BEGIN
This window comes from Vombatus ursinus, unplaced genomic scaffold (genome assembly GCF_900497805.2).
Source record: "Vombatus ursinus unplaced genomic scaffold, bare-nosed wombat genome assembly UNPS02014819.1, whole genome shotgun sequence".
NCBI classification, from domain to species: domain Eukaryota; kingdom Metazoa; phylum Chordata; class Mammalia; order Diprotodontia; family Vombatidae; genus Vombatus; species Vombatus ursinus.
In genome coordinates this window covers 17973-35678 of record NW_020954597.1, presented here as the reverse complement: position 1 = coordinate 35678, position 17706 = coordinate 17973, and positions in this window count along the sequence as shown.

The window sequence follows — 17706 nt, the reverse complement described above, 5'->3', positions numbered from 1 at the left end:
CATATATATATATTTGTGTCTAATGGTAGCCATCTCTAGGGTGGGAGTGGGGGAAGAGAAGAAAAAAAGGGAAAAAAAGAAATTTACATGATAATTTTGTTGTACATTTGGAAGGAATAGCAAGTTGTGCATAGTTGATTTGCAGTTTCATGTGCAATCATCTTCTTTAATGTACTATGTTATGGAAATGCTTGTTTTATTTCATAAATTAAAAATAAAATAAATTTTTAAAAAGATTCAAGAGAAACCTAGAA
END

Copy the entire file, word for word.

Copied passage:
This window comes from Vombatus ursinus, unplaced genomic scaffold (genome assembly GCF_900497805.2).
Source record: "Vombatus ursinus unplaced genomic scaffold, bare-nosed wombat genome assembly UNPS02014819.1, whole genome shotgun sequence".
NCBI classification, from domain to species: domain Eukaryota; kingdom Metazoa; phylum Chordata; class Mammalia; order Diprotodontia; family Vombatidae; genus Vombatus; species Vombatus ursinus.
In genome coordinates this window covers 17973-35678 of record NW_020954597.1, presented here as the reverse complement: position 1 = coordinate 35678, position 17706 = coordinate 17973, and positions in this window count along the sequence as shown.

The window sequence follows — 17706 nt, the reverse complement described above, 5'->3', positions numbered from 1 at the left end:
CATATATATATATTTGTGTCTAATGGTAGCCATCTCTAGGGTGGGAGTGGGGGAAGAGAAGAAAAAAAGGGAAAAAAAGAAATTTACATGATAATTTTGTTGTACATTTGGAAGGAATAGCAAGTTGTGCATAGTTGATTTGCAGTTTCATGTGCAATCATCTTCTTTAATGTACTATGTTATGGAAATGCTTGTTTTATTTCATAAATTAAAAATAAAATAAATTTTTAAAAAGATTCAAGAGAAACCTAGAA